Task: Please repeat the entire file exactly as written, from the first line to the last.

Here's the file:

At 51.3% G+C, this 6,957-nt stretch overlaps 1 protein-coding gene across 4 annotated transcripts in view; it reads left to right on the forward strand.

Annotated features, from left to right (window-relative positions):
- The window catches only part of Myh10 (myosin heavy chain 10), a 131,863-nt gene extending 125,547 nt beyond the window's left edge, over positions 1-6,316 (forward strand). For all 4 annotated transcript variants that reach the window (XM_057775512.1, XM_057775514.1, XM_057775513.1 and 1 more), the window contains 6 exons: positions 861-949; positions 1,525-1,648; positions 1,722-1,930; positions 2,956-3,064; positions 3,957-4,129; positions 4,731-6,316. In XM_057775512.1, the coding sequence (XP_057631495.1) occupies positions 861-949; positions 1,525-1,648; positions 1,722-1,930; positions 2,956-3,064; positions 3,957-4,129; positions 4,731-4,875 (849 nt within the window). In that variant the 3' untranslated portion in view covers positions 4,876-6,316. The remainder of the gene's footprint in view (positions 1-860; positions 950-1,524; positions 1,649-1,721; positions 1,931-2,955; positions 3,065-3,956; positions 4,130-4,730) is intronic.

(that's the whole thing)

At 51.3% G+C, this 6,957-nt stretch overlaps 1 protein-coding gene across 4 annotated transcripts in view; it reads left to right on the forward strand.

Annotated features, from left to right (window-relative positions):
- The window catches only part of Myh10 (myosin heavy chain 10), a 131,863-nt gene extending 125,547 nt beyond the window's left edge, over positions 1-6,316 (forward strand). For all 4 annotated transcript variants that reach the window (XM_057775512.1, XM_057775514.1, XM_057775513.1 and 1 more), the window contains 6 exons: positions 861-949; positions 1,525-1,648; positions 1,722-1,930; positions 2,956-3,064; positions 3,957-4,129; positions 4,731-6,316. In XM_057775512.1, the coding sequence (XP_057631495.1) occupies positions 861-949; positions 1,525-1,648; positions 1,722-1,930; positions 2,956-3,064; positions 3,957-4,129; positions 4,731-4,875 (849 nt within the window). In that variant the 3' untranslated portion in view covers positions 4,876-6,316. The remainder of the gene's footprint in view (positions 1-860; positions 950-1,524; positions 1,649-1,721; positions 1,931-2,955; positions 3,065-3,956; positions 4,130-4,730) is intronic.